Tanja Solci says Carlo e Camilla in Segheria, the Milan restaurant she opened last year is “all about irony,”.
From its name—translated to Charles and Camilla, of royal British fame—to its location (segheria is sawmill in Italian), nothing about this dining experience is straightforward.
The building had been around for nearly a century, and, in the hands of Solci’s grandparents, was operated as a sawmill from the end of World War II through the 1970s.
After letting the industrial facility sit vacant for decades, Solci’s father—also, not coincidentally, named Carlo—entertained offers from the likes of McDonald’s and Dolce e Gabbana to rent and refurbish it.
But the scion convinced Carlo to hand the structure over to her and, in 1999, oversaw its complete restoration.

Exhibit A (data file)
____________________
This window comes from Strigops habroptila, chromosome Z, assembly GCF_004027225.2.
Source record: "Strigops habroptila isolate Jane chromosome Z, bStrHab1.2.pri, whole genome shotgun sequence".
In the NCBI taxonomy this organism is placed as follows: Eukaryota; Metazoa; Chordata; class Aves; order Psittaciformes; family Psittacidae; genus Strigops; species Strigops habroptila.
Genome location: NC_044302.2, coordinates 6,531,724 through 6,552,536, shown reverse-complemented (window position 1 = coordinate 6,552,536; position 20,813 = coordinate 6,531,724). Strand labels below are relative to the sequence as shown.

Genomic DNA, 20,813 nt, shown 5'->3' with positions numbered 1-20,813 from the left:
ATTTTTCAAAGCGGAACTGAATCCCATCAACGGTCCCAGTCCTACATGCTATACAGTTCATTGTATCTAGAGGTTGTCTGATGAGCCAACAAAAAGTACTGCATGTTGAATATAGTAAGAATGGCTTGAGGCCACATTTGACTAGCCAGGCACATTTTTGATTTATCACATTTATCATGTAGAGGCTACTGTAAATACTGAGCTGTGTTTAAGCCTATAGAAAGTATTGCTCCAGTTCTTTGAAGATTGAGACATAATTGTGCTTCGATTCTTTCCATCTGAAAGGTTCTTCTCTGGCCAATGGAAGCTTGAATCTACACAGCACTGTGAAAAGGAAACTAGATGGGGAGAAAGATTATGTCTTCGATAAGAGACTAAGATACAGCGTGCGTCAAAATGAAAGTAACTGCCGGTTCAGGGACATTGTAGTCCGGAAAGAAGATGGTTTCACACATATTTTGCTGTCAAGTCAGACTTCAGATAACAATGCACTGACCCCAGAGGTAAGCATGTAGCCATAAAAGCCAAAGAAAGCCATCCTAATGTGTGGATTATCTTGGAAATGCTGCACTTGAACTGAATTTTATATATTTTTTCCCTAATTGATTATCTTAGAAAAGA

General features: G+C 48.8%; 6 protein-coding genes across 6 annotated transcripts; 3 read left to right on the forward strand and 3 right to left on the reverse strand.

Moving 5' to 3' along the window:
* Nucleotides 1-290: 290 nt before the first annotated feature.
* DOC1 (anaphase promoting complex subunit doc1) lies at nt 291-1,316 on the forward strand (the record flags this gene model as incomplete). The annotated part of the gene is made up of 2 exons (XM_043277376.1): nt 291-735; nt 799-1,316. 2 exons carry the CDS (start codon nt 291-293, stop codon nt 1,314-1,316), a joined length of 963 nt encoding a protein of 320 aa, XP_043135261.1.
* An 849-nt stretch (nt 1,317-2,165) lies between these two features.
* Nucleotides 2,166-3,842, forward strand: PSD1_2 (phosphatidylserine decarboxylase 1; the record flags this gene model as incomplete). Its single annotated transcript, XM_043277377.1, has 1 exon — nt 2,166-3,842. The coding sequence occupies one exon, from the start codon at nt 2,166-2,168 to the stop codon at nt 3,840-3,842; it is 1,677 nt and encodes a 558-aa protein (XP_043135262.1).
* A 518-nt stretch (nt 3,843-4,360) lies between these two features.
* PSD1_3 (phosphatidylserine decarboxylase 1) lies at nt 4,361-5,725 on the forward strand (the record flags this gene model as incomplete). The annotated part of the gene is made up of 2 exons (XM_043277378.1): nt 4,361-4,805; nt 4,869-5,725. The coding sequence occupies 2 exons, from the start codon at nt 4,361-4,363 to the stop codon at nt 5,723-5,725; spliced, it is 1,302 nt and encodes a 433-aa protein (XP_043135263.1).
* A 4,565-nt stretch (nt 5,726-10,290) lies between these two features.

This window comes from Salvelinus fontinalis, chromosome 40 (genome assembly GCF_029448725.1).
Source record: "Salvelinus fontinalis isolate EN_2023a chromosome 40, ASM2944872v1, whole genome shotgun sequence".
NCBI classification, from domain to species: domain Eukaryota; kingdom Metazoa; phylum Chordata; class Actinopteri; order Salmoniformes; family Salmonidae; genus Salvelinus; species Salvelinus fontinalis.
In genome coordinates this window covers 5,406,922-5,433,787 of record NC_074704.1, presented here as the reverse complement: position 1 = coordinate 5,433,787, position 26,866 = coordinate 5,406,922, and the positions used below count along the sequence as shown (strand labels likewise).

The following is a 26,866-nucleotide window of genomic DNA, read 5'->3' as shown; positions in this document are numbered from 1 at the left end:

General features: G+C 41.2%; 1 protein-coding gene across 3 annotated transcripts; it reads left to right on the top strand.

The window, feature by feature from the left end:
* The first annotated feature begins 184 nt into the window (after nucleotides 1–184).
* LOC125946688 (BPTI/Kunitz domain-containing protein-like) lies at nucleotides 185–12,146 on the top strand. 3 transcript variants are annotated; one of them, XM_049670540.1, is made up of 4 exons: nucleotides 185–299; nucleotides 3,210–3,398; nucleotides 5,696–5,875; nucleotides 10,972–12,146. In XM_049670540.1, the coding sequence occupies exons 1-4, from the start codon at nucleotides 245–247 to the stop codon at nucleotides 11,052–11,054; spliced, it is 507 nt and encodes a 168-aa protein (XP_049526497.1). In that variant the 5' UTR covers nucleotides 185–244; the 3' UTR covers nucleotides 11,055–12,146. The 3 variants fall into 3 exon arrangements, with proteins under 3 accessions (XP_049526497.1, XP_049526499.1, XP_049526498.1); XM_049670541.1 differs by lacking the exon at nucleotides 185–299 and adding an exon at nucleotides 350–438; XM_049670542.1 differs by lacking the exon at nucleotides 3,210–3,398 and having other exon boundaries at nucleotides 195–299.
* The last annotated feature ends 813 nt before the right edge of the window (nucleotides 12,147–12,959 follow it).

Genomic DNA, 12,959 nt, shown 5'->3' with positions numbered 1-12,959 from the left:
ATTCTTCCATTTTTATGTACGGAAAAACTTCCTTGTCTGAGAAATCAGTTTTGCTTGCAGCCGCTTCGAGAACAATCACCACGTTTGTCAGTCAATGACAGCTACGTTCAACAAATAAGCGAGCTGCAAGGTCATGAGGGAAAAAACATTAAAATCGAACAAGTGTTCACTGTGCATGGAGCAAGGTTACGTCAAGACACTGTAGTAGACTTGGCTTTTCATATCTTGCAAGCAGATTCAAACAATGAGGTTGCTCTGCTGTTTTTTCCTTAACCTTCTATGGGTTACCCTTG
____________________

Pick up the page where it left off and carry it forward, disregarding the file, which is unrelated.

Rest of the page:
“I was in love with the atmosphere,” recalls the youngest Solci, still in her 20s then. “The idea was to stop time.”
Treating the neglected facility as if it were an “important historic building,” according to Solci, restorers painstakingly cleaned the masonry walls and replaced the wood roof.
The resulting restaurant is less an architectural achievement than a brilliant work of scenography.